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Split row church St Matthias in Knocknamuckley advertises for new minister

By Laura Abernethy

Published 01/06/2016

Rev Alan Kilpatrick
Rev Alan Kilpatrick

A church congregation that was torn apart by a row over its controversial minister last year has advertised for a new rector.

St Matthias in Knocknamuckley, near Portadown, was split over the teachings of Rev Alan Kilpatrick, who is associated with the Bethel Church of Supernatural Ministries.

The Bishop of Down and Dromore Harold Millar intervened last April after Rev Kilpatrick banned a Royal Black Preceptory church service and the Women's Group from holding meetings in the church hall.

Parishioners also raised concerns about associations with the controversial American Bethel Church after details emerged of Bethel missioners hosting a service at Knocknamuckley in March.

Bethel Church leaders talked of followers "trying to raise the dead" and witnessing "manifestations of gold" but Rev Kilpatrick insisted: "I am a Church of Ireland clergyman and I preach about the Kingdom of God.

The bishop held meetings with the women's group, vestry and parishioners to try to deal with the complaints.

In May Rev Kilpatrick formally stepped down and the church was split into two congregations ­­ - one remained in St Matthias, and a new missional congregation was set up in nearby Craigavon.

Between May and October, when he formally left his post, Rev Kilpatrick's services were carried out by another clergyman and alternative pastoral cover was provided.

Since October the post has been vacant, but the church is now advertising for a new rector to lead the congregation.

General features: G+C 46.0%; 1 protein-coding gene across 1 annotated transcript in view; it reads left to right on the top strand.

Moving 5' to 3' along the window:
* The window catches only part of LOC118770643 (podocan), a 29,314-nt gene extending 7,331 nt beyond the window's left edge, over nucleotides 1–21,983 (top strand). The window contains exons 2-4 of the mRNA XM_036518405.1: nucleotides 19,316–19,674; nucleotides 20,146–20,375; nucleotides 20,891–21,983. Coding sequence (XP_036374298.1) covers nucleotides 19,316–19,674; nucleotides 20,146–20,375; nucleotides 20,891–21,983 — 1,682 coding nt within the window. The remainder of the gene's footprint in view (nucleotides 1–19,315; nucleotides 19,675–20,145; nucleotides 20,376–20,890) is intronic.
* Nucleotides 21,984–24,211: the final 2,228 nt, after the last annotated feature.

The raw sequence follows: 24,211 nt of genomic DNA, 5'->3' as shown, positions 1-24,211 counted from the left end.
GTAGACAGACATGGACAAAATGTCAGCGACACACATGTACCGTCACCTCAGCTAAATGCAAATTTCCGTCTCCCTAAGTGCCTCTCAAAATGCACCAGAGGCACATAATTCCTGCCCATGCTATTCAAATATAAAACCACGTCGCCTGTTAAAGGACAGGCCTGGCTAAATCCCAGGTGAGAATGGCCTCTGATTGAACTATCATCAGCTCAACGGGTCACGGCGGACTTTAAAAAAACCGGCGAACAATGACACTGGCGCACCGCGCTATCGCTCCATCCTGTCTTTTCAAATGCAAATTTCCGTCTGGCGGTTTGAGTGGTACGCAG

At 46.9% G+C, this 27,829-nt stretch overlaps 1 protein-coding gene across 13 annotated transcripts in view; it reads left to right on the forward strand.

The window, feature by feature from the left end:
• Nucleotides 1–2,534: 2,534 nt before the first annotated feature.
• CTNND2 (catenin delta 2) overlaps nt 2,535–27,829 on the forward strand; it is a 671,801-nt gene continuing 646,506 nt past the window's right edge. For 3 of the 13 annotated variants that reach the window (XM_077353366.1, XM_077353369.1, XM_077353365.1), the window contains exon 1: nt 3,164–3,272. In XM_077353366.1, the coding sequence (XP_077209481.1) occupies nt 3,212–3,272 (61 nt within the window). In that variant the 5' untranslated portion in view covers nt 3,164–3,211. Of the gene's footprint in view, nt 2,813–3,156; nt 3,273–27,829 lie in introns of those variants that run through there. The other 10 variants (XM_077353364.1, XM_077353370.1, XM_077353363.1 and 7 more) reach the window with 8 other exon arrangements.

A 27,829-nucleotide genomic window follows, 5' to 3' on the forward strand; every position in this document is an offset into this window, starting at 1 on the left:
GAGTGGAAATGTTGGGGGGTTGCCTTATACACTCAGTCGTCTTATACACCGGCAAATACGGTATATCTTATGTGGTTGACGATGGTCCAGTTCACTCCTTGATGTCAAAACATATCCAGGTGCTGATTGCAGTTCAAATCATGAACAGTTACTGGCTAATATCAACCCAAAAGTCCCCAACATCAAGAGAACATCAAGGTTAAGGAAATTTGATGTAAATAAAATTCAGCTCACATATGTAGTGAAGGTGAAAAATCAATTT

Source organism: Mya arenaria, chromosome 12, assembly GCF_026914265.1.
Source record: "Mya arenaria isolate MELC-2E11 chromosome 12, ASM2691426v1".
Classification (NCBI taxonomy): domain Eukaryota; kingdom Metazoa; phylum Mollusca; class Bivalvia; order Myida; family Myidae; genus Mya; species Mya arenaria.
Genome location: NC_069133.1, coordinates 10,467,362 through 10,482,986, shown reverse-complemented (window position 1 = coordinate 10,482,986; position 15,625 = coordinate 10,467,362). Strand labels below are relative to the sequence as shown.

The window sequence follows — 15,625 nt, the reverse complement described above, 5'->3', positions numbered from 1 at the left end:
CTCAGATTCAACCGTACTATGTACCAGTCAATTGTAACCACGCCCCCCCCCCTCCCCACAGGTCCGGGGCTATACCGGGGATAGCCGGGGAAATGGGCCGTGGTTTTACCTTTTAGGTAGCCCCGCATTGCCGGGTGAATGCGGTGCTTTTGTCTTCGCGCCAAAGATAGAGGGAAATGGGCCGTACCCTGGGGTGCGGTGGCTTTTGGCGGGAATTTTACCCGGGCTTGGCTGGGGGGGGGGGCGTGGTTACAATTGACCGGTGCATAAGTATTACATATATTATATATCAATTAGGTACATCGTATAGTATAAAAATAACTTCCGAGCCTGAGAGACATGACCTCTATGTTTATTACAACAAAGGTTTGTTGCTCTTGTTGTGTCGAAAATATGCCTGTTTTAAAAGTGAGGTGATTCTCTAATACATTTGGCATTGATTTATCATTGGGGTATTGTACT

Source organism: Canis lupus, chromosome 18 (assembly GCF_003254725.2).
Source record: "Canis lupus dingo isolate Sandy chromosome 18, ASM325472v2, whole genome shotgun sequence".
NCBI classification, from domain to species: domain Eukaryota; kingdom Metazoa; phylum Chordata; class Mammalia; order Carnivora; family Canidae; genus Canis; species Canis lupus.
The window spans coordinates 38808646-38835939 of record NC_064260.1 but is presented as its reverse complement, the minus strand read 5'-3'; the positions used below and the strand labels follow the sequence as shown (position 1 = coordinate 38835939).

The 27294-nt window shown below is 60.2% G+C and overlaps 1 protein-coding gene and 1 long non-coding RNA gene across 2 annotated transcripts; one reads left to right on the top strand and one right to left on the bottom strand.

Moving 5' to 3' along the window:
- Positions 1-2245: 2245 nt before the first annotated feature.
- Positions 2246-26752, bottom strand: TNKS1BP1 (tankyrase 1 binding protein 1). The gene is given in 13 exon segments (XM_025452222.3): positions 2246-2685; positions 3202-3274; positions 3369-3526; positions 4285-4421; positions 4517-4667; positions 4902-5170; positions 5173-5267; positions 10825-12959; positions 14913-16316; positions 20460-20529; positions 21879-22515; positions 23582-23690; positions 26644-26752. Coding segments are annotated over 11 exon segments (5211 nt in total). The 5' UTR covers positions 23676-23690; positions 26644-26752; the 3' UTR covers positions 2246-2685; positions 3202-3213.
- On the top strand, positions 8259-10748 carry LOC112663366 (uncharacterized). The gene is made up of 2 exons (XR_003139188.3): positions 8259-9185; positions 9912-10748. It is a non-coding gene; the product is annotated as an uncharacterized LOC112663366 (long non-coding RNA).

The job advertisement reads: "This parish seeks to keep God's Word at the centre of church life and reach out with the Gospel to the wider community. It is truly inter-generational, and places a particular focus on young people and young families. There is a very committed congregation, which includes an enthusiastic leadership."

When the church became riven in August, there were emotional scenes as some members of the congregation left a building that they had attended since childhood.

A spokeswoman for the Knocknamuckley Concerned Parishioners Group, formed in opposition to the minister, said: "We are happy he is leaving, but we are disappointed that the church and congregation split as a result. It's no victory for anybody."

A tearful female parishioner who supported the minister said: "It's very sad in a sense. A lot of us have worshipped here since we were infants, but we just have to keep believing that this is God's will and something really amazing is going to come out of this."

A 57-year-old man added: "You can't, in a rural parish the size of this, have one man from Scotland come in and tell us what to do, that doesn't work - it doesn't work in any walk of life."

Another female parishioner said: "I can see both sides. I don't think anybody would be happy about the decision, but I trust the bishop has put a lot of thought and prayer into the way forward."

Belfast Telegraph

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